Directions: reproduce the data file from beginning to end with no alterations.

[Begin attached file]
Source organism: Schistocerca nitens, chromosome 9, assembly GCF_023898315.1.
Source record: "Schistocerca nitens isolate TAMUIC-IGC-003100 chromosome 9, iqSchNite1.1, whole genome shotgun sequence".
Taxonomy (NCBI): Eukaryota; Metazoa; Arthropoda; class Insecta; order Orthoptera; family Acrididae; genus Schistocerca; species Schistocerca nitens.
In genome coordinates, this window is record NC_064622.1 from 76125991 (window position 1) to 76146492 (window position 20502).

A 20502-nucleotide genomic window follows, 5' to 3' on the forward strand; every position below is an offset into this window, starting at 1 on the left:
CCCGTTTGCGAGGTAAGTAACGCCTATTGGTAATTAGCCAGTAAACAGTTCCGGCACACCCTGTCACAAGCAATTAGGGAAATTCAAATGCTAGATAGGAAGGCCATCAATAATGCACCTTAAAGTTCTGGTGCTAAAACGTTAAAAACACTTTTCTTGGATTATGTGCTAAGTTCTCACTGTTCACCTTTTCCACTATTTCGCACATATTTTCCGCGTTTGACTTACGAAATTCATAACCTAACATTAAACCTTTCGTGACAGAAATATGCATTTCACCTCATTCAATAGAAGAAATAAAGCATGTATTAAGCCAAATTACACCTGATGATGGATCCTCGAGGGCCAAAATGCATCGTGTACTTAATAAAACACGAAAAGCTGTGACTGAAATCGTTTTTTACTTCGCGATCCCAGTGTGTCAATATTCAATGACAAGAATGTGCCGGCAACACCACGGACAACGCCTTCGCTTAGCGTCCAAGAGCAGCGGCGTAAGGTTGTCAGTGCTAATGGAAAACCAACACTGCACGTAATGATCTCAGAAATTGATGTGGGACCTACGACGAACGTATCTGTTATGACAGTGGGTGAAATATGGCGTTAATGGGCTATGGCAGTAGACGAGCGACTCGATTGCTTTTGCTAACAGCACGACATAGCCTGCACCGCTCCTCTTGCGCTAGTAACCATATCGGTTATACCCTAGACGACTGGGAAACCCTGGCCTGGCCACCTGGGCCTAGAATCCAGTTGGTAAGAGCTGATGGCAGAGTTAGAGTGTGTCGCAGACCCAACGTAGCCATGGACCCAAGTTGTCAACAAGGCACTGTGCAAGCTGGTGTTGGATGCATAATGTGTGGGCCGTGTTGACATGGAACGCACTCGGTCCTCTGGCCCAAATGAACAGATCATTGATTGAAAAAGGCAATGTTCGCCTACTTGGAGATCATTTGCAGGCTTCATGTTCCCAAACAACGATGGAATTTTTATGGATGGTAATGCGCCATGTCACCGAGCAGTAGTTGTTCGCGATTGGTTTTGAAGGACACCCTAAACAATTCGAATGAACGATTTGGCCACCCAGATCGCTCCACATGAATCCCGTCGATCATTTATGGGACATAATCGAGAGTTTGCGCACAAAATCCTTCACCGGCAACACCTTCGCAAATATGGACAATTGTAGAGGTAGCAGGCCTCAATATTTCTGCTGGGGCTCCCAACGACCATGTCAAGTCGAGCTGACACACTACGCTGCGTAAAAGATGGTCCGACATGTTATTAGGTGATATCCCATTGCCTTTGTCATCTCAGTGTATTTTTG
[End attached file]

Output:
Source organism: Schistocerca nitens, chromosome 9, assembly GCF_023898315.1.
Source record: "Schistocerca nitens isolate TAMUIC-IGC-003100 chromosome 9, iqSchNite1.1, whole genome shotgun sequence".
Taxonomy (NCBI): Eukaryota; Metazoa; Arthropoda; class Insecta; order Orthoptera; family Acrididae; genus Schistocerca; species Schistocerca nitens.
In genome coordinates, this window is record NC_064622.1 from 76125991 (window position 1) to 76146492 (window position 20502).

A 20502-nucleotide genomic window follows, 5' to 3' on the forward strand; every position below is an offset into this window, starting at 1 on the left:
CCCGTTTGCGAGGTAAGTAACGCCTATTGGTAATTAGCCAGTAAACAGTTCCGGCACACCCTGTCACAAGCAATTAGGGAAATTCAAATGCTAGATAGGAAGGCCATCAATAATGCACCTTAAAGTTCTGGTGCTAAAACGTTAAAAACACTTTTCTTGGATTATGTGCTAAGTTCTCACTGTTCACCTTTTCCACTATTTCGCACATATTTTCCGCGTTTGACTTACGAAATTCATAACCTAACATTAAACCTTTCGTGACAGAAATATGCATTTCACCTCATTCAATAGAAGAAATAAAGCATGTATTAAGCCAAATTACACCTGATGATGGATCCTCGAGGGCCAAAATGCATCGTGTACTTAATAAAACACGAAAAGCTGTGACTGAAATCGTTTTTTACTTCGCGATCCCAGTGTGTCAATATTCAATGACAAGAATGTGCCGGCAACACCACGGACAACGCCTTCGCTTAGCGTCCAAGAGCAGCGGCGTAAGGTTGTCAGTGCTAATGGAAAACCAACACTGCACGTAATGATCTCAGAAATTGATGTGGGACCTACGACGAACGTATCTGTTATGACAGTGGGTGAAATATGGCGTTAATGGGCTATGGCAGTAGACGAGCGACTCGATTGCTTTTGCTAACAGCACGACATAGCCTGCACCGCTCCTCTTGCGCTAGTAACCATATCGGTTATACCCTAGACGACTGGGAAACCCTGGCCTGGCCACCTGGGCCTAGAATCCAGTTGGTAAGAGCTGATGGCAGAGTTAGAGTGTGTCGCAGACCCAACGTAGCCATGGACCCAAGTTGTCAACAAGGCACTGTGCAAGCTGGTGTTGGATGCATAATGTGTGGGCCGTGTTGACATGGAACGCACTCGGTCCTCTGGCCCAAATGAACAGATCATTGATTGAAAAAGGCAATGTTCGCCTACTTGGAGATCATTTGCAGGCTTCATGTTCCCAAACAACGATGGAATTTTTATGGATGGTAATGCGCCATGTCACCGAGCAGTAGTTGTTCGCGATTGGTTTTGAAGGACACCCTAAACAATTCGAATGAACGATTTGGCCACCCAGATCGCTCCACATGAATCCCGTCGATCATTTATGGGACATAATCGAGAGTTTGCGCACAAAATCCTTCACCGGCAACACCTTCGCAAATATGGACAATTGTAGAGGTAGCAGGCCTCAATATTTCTGCTGGGGCTCCCAACGACCATGTCAAGTCGAGCTGACACACTACGCTGCGTAAAAGATGGTCCGACATGTTATTAGGTGATATCCCATTGCCTTTGTCATCTCAGTGTATTTTTG